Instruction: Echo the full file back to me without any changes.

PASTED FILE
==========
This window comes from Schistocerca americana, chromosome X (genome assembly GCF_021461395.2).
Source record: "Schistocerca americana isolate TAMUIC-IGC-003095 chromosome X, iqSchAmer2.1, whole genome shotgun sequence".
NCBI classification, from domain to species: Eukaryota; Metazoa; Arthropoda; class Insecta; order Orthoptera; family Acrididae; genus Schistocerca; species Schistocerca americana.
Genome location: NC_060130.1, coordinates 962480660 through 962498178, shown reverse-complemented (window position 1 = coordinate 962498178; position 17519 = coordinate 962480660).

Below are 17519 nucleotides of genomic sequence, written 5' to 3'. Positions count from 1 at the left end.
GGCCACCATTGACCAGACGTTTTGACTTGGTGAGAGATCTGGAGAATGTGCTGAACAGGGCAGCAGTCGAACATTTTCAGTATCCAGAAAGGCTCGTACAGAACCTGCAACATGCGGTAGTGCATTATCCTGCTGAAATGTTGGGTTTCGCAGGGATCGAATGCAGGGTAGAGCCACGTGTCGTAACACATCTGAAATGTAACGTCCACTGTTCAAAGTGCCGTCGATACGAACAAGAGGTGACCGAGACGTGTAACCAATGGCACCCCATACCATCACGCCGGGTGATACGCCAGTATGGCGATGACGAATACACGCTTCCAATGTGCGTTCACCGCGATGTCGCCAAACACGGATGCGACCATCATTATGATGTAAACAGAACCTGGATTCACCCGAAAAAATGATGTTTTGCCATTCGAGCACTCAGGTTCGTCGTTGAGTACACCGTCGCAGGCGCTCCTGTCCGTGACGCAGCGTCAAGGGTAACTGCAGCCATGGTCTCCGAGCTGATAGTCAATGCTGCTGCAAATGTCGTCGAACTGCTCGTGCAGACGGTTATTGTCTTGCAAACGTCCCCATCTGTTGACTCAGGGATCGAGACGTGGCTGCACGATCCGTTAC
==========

This window comes from Schistocerca americana, chromosome X (genome assembly GCF_021461395.2).
Source record: "Schistocerca americana isolate TAMUIC-IGC-003095 chromosome X, iqSchAmer2.1, whole genome shotgun sequence".
NCBI classification, from domain to species: Eukaryota; Metazoa; Arthropoda; class Insecta; order Orthoptera; family Acrididae; genus Schistocerca; species Schistocerca americana.
Genome location: NC_060130.1, coordinates 962480660 through 962498178, shown reverse-complemented (window position 1 = coordinate 962498178; position 17519 = coordinate 962480660).

Below are 17519 nucleotides of genomic sequence, written 5' to 3'. Positions count from 1 at the left end.
GGCCACCATTGACCAGACGTTTTGACTTGGTGAGAGATCTGGAGAATGTGCTGAACAGGGCAGCAGTCGAACATTTTCAGTATCCAGAAAGGCTCGTACAGAACCTGCAACATGCGGTAGTGCATTATCCTGCTGAAATGTTGGGTTTCGCAGGGATCGAATGCAGGGTAGAGCCACGTGTCGTAACACATCTGAAATGTAACGTCCACTGTTCAAAGTGCCGTCGATACGAACAAGAGGTGACCGAGACGTGTAACCAATGGCACCCCATACCATCACGCCGGGTGATACGCCAGTATGGCGATGACGAATACACGCTTCCAATGTGCGTTCACCGCGATGTCGCCAAACACGGATGCGACCATCATTATGATGTAAACAGAACCTGGATTCACCCGAAAAAATGATGTTTTGCCATTCGAGCACTCAGGTTCGTCGTTGAGTACACCGTCGCAGGCGCTCCTGTCCGTGACGCAGCGTCAAGGGTAACTGCAGCCATGGTCTCCGAGCTGATAGTCAATGCTGCTGCAAATGTCGTCGAACTGCTCGTGCAGACGGTTATTGTCTTGCAAACGTCCCCATCTGTTGACTCAGGGATCGAGACGTGGCTGCACGATCCGTTAC